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A 111K HIPAA settlement, a new data privacy bill, and how to recover from a massive ransomware attack - catch up on the week's infosec news with this roundup!
1. Colorado hospital to pay $111K HIPAA settlement by Jessica Kim Cohen
We regularly highlight whenever a hospital settles a sizeable civil rights complaint over HIPAA violations in this space. It was only a few weeks ago a Connecticut practice paid $125,000 after it allegedly disclosed patient information to a report. This week a Colorado facility paid roughly the same amount, $111K, after reportedly failing to terminate an employee's access to protected health information. In this case a former employee continued to have remote access to Pagosa Springs Medical Center's web-based scheduling calendar, something that spilled PHI belonging to 557 patients to the ex-employee. As part of the settlement the hospital has to satisfy a handful of correction actions, including developing a process to limit disclosures of PHI to business associations to the minimum amount of PHI that's necessary to perform their job.
2. The Year Ahead: Push for privacy bill gains new momentum by Harper Neidig
Data privacy bills in this age are a dime a dozen, so much so that it's getting difficult to keep track of them all. The latest entrant, the Data Care Act, was introduced on Wednesday this week. If enacted the bill would require companies to “reasonably secure individual identifying data from unauthorized access" and impose civil penalties for failing to do so. The bill would also give strength to the Federal Trade Commission to impose rules over data collection and issue fines to offenders. If the particulars of the bill sound familiar, it's probably because they do. The Consumer Data Protection Act, proposed last month by Oregon Senator Ron Wyden, would also fine companies for failing to protect data and given more power to the FTC.
3. Your Apps Know Where You Were Last Night, and They’re Not Keeping It Secret by Jennifer Valentino-DeVries, Natasha Singer, Michael H. Keller and Aaron Krolik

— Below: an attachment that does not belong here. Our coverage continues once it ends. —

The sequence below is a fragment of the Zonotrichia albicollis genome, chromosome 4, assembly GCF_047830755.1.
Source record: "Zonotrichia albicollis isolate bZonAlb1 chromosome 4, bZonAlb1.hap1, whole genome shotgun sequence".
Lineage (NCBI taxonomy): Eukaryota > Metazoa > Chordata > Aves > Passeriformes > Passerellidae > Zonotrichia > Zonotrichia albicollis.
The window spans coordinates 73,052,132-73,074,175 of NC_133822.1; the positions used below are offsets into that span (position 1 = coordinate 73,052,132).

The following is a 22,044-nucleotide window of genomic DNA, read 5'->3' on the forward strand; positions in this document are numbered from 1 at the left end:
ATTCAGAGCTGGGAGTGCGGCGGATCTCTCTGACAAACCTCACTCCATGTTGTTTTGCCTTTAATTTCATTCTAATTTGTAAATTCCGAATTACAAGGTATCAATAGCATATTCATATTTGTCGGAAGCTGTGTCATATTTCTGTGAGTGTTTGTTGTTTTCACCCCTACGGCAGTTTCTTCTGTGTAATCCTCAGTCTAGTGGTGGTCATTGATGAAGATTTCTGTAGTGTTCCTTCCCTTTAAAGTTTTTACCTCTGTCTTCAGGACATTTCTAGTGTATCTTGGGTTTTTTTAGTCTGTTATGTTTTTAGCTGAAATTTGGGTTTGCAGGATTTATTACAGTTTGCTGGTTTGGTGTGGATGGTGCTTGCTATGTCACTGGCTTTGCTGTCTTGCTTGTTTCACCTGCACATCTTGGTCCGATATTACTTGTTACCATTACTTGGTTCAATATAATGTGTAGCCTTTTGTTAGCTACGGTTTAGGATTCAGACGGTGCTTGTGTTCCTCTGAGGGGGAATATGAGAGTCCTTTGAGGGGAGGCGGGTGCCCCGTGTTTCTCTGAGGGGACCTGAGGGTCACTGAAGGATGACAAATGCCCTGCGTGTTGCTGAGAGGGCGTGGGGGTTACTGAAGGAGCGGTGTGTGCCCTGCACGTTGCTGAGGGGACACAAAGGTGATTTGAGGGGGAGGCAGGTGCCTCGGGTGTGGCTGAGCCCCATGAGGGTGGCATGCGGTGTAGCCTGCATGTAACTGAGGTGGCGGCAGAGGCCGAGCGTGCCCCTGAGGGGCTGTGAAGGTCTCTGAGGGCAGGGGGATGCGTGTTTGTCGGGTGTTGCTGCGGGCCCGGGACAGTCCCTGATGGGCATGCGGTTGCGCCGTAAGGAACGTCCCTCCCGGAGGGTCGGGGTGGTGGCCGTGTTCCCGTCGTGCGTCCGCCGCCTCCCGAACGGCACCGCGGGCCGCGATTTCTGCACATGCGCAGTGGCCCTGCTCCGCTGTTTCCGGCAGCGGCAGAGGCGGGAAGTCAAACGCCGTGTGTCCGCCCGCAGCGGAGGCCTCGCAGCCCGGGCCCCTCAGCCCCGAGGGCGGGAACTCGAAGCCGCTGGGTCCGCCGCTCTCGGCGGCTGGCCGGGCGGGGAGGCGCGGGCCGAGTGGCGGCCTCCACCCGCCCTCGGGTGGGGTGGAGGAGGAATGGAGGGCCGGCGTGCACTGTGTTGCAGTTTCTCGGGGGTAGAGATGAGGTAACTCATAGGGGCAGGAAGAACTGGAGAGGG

We’d be remiss to not share this big feature from Monday's New York Times on how far reaching some apps are when it comes to tracking users' locations. The story looks at how 75 companies receive data from 200 million devices in the U.S., a market that's poised to make $21 billion this year. It's worth clicking through to view the whole package if you missed it; there's some fine UX work here. If you've been keeping track of news like this, it's not especially surprising but still, few outlets do this sort of story as well and as broadly as the Times. It's the latest in a series of stories by the paper this year about how pervasive technology tracking has become; in August it discussed how banks are tracking users via apps, in May it explored the shadowy world of stalkerware.
4. Google will shift control of European data from U.S. to Ireland to aid GDPR compliance by Chris O'Brien
Google is shifting where it conducts its data services operations in order to comply with Europe’s General Data Protection Regulation (GDPR) next year. By January 22 next year Google Ireland Limited will be the official service provider for European users, or at least those in what’s defined as the European Economic Area (EEA) and Switzerland. It's a subtle change but one that makes Google Ireland Limited the "data controller" for the information of these users. Anne Rooney, the company's Public Policy Manager for that headquarters, said the move would specifically ensure Google complies with the GDPR's "One stop shop" mechanism, a feature that ensures organizations that carry out cross-border personal data processing activities only has to deal with one supervisory authority.
5. Atlanta CIO Revisits Notorious Hack, Looks to the Future by Skip Descant
We occasionally include videos, in lieu of videos, here. Hat tip to Government Technology for pointing out this one, from the city of Atlanta’s Chief Information Officer on how the city has fared in the wake of a nasty ransomware attack - one that two Iranian were recently indicted over – that took down many of its digital processes and services. Two interesting bits from the video - the fact that Atlanta receives about 1,000 cyberattacks a day and that the city has moved a lot of IT and data operations to cloud-based platforms.